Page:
Email Style Guide
USF sends dozens of emails a week to internal and external audiences, making email one of the university’s primary communication methods. This style guide is intended to bring stylistic consistency to emails. It’s not meant to dictate a department’s tone or “voice,” but to establish standards for common email attributes like headlines and signatures, as well as to set forth basic rules for email-specific grammar and usage. It is to be used in conjunction with USF’s Editorial Style Guide. Note that, in most cases, USF follows Associated Press style. One notable exception is that USF uses the serial comma (see Editorial Style Guide).
These guidelines will not apply to every situation. When in doubt, consider the information below and use your best judgment. A condensed style guide was created that you can print out and use for future reference.
For general tips on how to write clearly and effectively, see the USF Writers’ Guide.
Acronyms / Abbreviations
For internal audiences, widely known university acronyms can be written without spelling the acronym out on first reference. For example, ASUSF does not need to be spelled out in weekly student newsletters. When in doubt, always spell out an acronym on first reference.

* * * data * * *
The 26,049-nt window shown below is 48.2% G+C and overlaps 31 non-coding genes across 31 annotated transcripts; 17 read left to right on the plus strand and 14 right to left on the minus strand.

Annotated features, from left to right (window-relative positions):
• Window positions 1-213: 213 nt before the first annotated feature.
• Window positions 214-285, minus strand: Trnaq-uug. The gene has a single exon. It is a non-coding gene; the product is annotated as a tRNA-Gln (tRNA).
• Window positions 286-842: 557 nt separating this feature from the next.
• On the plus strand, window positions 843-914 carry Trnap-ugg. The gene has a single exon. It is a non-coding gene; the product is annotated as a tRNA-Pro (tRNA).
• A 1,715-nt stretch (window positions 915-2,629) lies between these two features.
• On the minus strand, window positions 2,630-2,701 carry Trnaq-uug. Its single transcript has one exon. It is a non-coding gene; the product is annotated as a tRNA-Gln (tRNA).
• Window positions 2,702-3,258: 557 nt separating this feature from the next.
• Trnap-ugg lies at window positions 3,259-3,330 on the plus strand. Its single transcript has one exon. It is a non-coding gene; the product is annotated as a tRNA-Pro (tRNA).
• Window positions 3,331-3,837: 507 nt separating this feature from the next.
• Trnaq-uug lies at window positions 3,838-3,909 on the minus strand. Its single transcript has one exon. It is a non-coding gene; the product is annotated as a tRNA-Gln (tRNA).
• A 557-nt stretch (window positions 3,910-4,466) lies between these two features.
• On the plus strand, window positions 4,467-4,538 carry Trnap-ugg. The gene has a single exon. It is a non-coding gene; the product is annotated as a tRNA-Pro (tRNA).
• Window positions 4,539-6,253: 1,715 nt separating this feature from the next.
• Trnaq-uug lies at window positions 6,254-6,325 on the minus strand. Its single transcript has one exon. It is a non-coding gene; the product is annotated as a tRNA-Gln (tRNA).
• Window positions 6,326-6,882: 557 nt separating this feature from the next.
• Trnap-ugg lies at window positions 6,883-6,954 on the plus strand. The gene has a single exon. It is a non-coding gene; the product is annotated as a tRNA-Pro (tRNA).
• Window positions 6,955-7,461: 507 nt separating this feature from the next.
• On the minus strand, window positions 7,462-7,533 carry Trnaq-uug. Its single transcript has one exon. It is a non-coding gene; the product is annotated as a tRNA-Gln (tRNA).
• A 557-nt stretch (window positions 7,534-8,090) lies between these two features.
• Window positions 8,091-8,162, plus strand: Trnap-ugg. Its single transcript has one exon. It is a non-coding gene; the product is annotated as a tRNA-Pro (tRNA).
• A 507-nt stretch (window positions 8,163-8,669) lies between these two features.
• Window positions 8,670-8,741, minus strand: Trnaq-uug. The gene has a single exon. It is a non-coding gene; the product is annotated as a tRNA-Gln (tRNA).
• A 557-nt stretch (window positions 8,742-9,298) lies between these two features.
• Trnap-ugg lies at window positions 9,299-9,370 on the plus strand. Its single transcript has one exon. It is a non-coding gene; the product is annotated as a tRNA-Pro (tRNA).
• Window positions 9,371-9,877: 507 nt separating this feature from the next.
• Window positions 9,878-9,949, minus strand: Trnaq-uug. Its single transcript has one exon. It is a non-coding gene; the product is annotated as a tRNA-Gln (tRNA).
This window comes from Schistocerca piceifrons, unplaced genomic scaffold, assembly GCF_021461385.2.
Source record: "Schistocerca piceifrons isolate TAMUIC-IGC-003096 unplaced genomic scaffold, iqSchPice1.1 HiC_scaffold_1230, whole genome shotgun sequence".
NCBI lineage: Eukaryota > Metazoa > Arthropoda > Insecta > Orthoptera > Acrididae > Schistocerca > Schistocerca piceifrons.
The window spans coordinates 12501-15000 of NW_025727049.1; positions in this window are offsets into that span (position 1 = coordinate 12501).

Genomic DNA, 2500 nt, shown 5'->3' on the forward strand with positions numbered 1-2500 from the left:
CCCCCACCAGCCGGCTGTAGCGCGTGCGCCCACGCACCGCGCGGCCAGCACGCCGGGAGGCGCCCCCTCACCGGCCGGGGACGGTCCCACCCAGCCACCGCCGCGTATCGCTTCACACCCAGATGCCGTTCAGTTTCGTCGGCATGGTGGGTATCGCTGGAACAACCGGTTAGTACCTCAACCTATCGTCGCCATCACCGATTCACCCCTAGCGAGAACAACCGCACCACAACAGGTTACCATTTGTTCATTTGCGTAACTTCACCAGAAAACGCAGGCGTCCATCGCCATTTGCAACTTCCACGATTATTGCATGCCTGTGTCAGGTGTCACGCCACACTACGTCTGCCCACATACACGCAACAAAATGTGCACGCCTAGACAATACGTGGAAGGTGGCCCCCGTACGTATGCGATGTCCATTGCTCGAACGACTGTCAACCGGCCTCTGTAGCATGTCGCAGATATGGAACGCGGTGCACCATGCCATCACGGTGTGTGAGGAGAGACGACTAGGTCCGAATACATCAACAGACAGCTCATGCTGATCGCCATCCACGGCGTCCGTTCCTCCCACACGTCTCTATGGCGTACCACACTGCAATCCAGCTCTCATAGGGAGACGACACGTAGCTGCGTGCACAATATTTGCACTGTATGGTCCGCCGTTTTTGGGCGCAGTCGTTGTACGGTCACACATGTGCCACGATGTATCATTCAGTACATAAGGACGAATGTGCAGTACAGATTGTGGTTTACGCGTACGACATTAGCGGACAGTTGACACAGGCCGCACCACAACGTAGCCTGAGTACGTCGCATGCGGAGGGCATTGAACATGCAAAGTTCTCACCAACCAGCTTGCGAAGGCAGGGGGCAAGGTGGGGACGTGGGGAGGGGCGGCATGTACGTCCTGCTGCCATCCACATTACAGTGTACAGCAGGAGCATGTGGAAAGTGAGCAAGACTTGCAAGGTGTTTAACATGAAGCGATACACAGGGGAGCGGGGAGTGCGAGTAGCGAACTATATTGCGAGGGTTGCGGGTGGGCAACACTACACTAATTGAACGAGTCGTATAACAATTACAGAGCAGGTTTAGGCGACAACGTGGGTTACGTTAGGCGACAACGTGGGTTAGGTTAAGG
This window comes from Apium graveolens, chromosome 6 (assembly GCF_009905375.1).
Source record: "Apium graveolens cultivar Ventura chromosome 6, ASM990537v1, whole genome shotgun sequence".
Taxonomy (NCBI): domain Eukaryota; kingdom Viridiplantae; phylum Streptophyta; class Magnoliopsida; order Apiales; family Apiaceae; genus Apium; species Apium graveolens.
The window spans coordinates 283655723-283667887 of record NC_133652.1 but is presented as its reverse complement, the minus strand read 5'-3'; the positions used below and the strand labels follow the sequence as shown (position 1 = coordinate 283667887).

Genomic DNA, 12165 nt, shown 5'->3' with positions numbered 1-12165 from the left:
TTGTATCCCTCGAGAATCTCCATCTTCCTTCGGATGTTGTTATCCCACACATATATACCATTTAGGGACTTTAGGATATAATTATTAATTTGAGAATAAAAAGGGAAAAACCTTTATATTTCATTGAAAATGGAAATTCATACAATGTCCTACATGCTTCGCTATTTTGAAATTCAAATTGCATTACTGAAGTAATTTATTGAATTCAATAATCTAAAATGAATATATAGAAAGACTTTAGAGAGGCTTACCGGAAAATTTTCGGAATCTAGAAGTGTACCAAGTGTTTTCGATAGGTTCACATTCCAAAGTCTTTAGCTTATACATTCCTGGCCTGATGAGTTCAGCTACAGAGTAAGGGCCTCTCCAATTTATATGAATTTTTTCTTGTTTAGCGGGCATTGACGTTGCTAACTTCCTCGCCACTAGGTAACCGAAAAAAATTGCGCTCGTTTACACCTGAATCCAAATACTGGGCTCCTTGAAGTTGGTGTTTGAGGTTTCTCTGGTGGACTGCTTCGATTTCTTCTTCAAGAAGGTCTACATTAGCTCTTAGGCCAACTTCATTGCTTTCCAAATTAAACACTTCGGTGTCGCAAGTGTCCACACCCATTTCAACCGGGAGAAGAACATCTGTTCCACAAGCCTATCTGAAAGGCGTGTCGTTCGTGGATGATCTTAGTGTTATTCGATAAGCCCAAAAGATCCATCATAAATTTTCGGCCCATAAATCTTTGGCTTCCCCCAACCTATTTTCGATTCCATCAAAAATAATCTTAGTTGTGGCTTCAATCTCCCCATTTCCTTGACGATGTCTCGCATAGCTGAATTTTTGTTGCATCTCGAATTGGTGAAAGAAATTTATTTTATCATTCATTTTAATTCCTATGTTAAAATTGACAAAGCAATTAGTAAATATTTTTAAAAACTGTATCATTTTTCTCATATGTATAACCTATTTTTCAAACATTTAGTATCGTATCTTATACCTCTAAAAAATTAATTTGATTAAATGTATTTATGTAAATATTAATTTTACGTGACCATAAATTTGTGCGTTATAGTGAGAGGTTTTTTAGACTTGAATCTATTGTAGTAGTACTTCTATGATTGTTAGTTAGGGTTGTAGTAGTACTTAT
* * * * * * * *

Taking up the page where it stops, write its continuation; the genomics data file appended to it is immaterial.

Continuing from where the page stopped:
For external audiences spell out all uncommon acronyms on first reference, followed by the letters in parentheses (e.g. “The Office of Marketing Communications (OMC)”).
If space is a consideration, use your best judgment.
Spell out the names of the 50 U.S. states. In formal addresses, use postal code abbreviations.
Avoid using ampersands in complete sentences. Use the word “and” instead. It’s acceptable to use ampersands in headlines to save space, but not preferred.
The conference will address race and social class.
Emails that promote events often include building and room names. If a building is mentioned in a full sentence, the full name of the building is preferred. For internal audiences, acronyms are acceptable. Avoid using acronyms (e.g. “LMM”) in full sentences.
Floors: Spell out first to ninth and use figures starting with 10th when referring to floors in full sentences.